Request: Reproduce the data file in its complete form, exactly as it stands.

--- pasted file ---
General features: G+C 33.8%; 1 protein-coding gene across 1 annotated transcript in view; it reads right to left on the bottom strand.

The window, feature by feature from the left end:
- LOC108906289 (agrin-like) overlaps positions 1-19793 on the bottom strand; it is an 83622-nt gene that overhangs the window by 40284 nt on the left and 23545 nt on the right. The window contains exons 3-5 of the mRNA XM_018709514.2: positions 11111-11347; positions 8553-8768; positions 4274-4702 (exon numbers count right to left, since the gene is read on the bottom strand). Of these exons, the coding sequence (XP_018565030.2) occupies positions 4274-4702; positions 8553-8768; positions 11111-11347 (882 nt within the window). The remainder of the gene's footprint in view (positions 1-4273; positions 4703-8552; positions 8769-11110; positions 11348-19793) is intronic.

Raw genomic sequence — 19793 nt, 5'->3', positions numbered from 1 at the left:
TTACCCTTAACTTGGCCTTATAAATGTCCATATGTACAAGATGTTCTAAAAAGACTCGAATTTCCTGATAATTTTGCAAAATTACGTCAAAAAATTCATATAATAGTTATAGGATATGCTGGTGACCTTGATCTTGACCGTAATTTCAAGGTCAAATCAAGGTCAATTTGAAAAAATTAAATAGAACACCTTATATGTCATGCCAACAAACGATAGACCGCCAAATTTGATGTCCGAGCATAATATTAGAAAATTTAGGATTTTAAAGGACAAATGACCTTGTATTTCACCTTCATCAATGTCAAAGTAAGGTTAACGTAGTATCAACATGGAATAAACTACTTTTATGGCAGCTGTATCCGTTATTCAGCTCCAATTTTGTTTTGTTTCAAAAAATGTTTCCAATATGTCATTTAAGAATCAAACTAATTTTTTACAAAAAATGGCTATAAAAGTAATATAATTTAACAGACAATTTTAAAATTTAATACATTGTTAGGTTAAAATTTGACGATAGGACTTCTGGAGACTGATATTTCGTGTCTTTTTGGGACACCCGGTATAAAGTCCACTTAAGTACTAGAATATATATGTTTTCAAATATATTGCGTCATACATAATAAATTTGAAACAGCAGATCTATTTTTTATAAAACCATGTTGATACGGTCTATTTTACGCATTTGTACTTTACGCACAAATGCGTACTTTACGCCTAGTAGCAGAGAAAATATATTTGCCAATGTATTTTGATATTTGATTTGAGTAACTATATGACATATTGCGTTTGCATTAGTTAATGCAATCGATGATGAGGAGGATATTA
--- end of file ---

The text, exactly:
General features: G+C 33.8%; 1 protein-coding gene across 1 annotated transcript in view; it reads right to left on the bottom strand.

The window, feature by feature from the left end:
- LOC108906289 (agrin-like) overlaps positions 1-19793 on the bottom strand; it is an 83622-nt gene that overhangs the window by 40284 nt on the left and 23545 nt on the right. The window contains exons 3-5 of the mRNA XM_018709514.2: positions 11111-11347; positions 8553-8768; positions 4274-4702 (exon numbers count right to left, since the gene is read on the bottom strand). Of these exons, the coding sequence (XP_018565030.2) occupies positions 4274-4702; positions 8553-8768; positions 11111-11347 (882 nt within the window). The remainder of the gene's footprint in view (positions 1-4273; positions 4703-8552; positions 8769-11110; positions 11348-19793) is intronic.

Raw genomic sequence — 19793 nt, 5'->3', positions numbered from 1 at the left:
TTACCCTTAACTTGGCCTTATAAATGTCCATATGTACAAGATGTTCTAAAAAGACTCGAATTTCCTGATAATTTTGCAAAATTACGTCAAAAAATTCATATAATAGTTATAGGATATGCTGGTGACCTTGATCTTGACCGTAATTTCAAGGTCAAATCAAGGTCAATTTGAAAAAATTAAATAGAACACCTTATATGTCATGCCAACAAACGATAGACCGCCAAATTTGATGTCCGAGCATAATATTAGAAAATTTAGGATTTTAAAGGACAAATGACCTTGTATTTCACCTTCATCAATGTCAAAGTAAGGTTAACGTAGTATCAACATGGAATAAACTACTTTTATGGCAGCTGTATCCGTTATTCAGCTCCAATTTTGTTTTGTTTCAAAAAATGTTTCCAATATGTCATTTAAGAATCAAACTAATTTTTTACAAAAAATGGCTATAAAAGTAATATAATTTAACAGACAATTTTAAAATTTAATACATTGTTAGGTTAAAATTTGACGATAGGACTTCTGGAGACTGATATTTCGTGTCTTTTTGGGACACCCGGTATAAAGTCCACTTAAGTACTAGAATATATATGTTTTCAAATATATTGCGTCATACATAATAAATTTGAAACAGCAGATCTATTTTTTATAAAACCATGTTGATACGGTCTATTTTACGCATTTGTACTTTACGCACAAATGCGTACTTTACGCCTAGTAGCAGAGAAAATATATTTGCCAATGTATTTTGATATTTGATTTGAGTAACTATATGACATATTGCGTTTGCATTAGTTAATGCAATCGATGATGAGGAGGATATTA